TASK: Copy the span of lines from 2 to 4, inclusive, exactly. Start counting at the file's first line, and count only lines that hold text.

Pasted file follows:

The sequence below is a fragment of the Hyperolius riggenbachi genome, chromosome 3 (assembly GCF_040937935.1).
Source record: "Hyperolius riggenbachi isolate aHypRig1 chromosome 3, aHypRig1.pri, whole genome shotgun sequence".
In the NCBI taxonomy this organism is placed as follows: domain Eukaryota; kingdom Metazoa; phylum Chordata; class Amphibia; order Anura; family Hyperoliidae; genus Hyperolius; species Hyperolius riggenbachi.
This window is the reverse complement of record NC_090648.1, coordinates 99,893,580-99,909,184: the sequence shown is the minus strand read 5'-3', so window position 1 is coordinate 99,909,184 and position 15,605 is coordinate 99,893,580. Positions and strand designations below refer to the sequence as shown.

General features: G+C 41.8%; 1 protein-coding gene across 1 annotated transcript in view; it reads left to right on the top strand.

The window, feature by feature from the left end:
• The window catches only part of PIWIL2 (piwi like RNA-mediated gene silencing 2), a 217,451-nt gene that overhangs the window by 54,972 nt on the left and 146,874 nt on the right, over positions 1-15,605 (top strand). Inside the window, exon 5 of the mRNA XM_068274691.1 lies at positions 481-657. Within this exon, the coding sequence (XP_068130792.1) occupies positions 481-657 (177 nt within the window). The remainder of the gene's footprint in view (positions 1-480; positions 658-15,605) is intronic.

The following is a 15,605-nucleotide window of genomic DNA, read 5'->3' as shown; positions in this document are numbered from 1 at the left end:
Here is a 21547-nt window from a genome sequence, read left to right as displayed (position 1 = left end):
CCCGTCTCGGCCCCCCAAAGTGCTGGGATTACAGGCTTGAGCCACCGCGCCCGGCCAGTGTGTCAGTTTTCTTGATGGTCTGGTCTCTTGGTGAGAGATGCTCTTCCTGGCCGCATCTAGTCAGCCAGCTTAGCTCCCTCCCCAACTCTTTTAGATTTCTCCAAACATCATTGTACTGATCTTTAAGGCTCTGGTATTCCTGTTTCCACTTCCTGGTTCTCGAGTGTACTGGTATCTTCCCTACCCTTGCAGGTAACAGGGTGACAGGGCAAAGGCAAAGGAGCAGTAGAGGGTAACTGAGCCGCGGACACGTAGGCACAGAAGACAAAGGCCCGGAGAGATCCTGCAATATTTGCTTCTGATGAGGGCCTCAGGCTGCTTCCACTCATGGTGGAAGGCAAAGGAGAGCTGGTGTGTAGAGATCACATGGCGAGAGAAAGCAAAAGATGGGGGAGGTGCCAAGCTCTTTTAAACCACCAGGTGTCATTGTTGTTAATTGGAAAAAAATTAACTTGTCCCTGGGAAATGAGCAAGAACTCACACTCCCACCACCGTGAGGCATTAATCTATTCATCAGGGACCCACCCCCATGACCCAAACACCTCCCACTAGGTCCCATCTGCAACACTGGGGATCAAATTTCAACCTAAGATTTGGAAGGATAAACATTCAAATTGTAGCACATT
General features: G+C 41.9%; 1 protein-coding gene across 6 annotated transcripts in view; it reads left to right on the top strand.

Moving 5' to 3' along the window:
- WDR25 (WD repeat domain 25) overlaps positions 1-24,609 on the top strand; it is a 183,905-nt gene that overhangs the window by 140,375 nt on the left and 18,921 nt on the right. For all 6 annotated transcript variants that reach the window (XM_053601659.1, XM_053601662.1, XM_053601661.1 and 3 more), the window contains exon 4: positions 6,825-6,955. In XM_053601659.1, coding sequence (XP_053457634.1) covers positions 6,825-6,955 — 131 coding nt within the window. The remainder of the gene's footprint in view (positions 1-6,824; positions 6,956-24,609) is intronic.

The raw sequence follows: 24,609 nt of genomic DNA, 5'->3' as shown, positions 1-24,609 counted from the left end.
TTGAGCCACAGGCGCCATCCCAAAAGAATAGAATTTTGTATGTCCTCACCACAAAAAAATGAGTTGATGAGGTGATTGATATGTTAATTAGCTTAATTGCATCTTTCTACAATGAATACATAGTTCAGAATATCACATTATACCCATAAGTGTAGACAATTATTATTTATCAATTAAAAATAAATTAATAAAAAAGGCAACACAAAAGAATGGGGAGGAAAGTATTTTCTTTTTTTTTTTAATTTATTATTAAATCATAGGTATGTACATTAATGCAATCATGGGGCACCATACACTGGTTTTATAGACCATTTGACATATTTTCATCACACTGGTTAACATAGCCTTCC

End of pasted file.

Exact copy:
Source record: "Hyperolius riggenbachi isolate aHypRig1 chromosome 3, aHypRig1.pri, whole genome shotgun sequence".
In the NCBI taxonomy this organism is placed as follows: domain Eukaryota; kingdom Metazoa; phylum Chordata; class Amphibia; order Anura; family Hyperoliidae; genus Hyperolius; species Hyperolius riggenbachi.
This window is the reverse complement of record NC_090648.1, coordinates 99,893,580-99,909,184: the sequence shown is the minus strand read 5'-3', so window position 1 is coordinate 99,909,184 and position 15,605 is coordinate 99,893,580. Positions and strand designations below refer to the sequence as shown.